The other day I found myself wasting time at a site that has a wealth of old photos of the city I grew up in (Kelowna, BC) as well as the surrounding environs (the Okanagan Valley and southern British Columbia). I especially enjoyed the politically incorrect roadside signs and I’ve selected two for your viewing pleasure.
When starting a fire was a capital offense
Our first sign is from the late 1950s/early 1960s. “Ye Olde Manning Park Gallows” is a rather clever, if terrifying sign which is intended to discourage motorists from discarding lit cigarettes out their window, lest they inadvertently start a fire in Manning Park.
Fire prevention has long sought recourse to subtler forms of intimidation: Smokey the Bear may seem calm now, but if you ever started a fire, you knew he could disembowel you in a moment. Still, there is something especially disconcerting about being hanged from the gallows.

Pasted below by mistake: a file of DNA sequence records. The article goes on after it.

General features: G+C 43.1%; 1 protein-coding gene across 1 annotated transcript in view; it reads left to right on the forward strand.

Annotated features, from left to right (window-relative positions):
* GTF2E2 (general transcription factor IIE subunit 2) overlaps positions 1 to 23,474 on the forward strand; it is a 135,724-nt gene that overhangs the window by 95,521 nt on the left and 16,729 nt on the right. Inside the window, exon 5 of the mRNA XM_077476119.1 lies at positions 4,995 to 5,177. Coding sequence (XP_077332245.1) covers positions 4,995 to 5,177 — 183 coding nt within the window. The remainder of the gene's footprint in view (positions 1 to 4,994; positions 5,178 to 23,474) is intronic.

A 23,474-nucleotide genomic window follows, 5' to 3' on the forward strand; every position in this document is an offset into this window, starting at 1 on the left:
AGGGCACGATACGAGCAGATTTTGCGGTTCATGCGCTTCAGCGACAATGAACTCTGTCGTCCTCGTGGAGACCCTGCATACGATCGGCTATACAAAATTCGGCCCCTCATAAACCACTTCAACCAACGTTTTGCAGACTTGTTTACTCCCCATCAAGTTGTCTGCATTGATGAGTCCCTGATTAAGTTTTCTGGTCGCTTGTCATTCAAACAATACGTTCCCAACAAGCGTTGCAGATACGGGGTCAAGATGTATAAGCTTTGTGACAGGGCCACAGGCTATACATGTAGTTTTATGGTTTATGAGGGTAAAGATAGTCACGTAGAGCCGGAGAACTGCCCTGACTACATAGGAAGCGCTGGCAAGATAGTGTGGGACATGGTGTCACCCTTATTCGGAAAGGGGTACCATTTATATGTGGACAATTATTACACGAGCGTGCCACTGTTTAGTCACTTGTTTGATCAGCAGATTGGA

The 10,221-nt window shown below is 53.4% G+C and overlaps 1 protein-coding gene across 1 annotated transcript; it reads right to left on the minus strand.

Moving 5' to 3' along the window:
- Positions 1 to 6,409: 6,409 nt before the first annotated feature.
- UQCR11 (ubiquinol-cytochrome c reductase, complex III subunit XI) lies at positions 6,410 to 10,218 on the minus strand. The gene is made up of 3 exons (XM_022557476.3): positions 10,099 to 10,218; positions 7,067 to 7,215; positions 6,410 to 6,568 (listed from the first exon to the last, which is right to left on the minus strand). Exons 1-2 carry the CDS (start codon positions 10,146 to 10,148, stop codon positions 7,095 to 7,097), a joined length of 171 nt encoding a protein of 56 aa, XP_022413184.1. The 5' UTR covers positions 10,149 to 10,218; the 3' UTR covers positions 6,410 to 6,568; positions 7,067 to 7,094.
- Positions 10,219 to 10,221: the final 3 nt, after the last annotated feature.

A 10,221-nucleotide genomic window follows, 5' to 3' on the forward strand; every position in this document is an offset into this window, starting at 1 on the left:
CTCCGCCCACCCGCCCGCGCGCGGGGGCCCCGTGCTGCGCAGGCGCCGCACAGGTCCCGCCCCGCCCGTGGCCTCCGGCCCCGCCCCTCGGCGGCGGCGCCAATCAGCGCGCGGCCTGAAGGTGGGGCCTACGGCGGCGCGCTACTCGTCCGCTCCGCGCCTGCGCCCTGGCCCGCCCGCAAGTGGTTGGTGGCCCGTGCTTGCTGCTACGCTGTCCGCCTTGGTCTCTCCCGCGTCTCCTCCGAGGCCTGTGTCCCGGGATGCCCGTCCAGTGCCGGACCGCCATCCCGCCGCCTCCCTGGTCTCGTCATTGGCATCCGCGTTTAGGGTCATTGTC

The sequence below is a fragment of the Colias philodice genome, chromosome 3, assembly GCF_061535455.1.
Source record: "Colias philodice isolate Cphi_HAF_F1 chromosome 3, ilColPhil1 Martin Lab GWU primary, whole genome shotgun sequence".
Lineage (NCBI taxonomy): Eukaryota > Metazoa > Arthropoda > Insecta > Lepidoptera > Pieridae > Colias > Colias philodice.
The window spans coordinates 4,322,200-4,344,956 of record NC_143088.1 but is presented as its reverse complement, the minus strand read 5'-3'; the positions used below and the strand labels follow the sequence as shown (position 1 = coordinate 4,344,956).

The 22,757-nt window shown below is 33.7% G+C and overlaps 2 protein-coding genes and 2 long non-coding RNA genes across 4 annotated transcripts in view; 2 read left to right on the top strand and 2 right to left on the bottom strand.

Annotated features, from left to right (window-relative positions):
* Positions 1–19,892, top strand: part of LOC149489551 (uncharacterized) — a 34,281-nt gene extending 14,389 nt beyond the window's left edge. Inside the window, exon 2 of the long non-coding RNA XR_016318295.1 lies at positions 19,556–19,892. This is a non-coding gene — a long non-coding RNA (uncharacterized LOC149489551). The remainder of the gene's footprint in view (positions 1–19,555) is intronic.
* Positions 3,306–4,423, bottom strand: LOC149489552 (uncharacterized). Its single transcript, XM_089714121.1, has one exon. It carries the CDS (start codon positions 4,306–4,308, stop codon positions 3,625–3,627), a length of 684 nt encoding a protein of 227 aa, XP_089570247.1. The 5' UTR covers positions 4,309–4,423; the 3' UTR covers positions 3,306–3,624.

When only White Men could see Ogopogo
This next sign is one of my favorites. First, some background. Kelowna is situated on Okanagan Lake, a 135 km long and 761 ft deep lake, which is famous for being the home of Ogopogo, one of the more well-known lake serpents in the world after the fabled Loch Ness Monster.
This roadside sign, erected by the Government of British Columbia, stood for years beside the lake about half an hour south of Kelowna. This particular postcard is probably forty years old, and the dated references to “primitive, superstitious Indians” and “white men” certainly make folks blush today. Big surprise, this very politically incorrect sign was still standing in 1996 when I stopped to take a picture of it. However, my guess is that it was probably removed not long after, a racist and sexist relic of an earlier time.
These days folks often like to poke fun at political correctness, and there is no doubt that there are occasions where it can go to far. But would we really want to return to a time when only white men could see Ogopogo?
I don’t think so.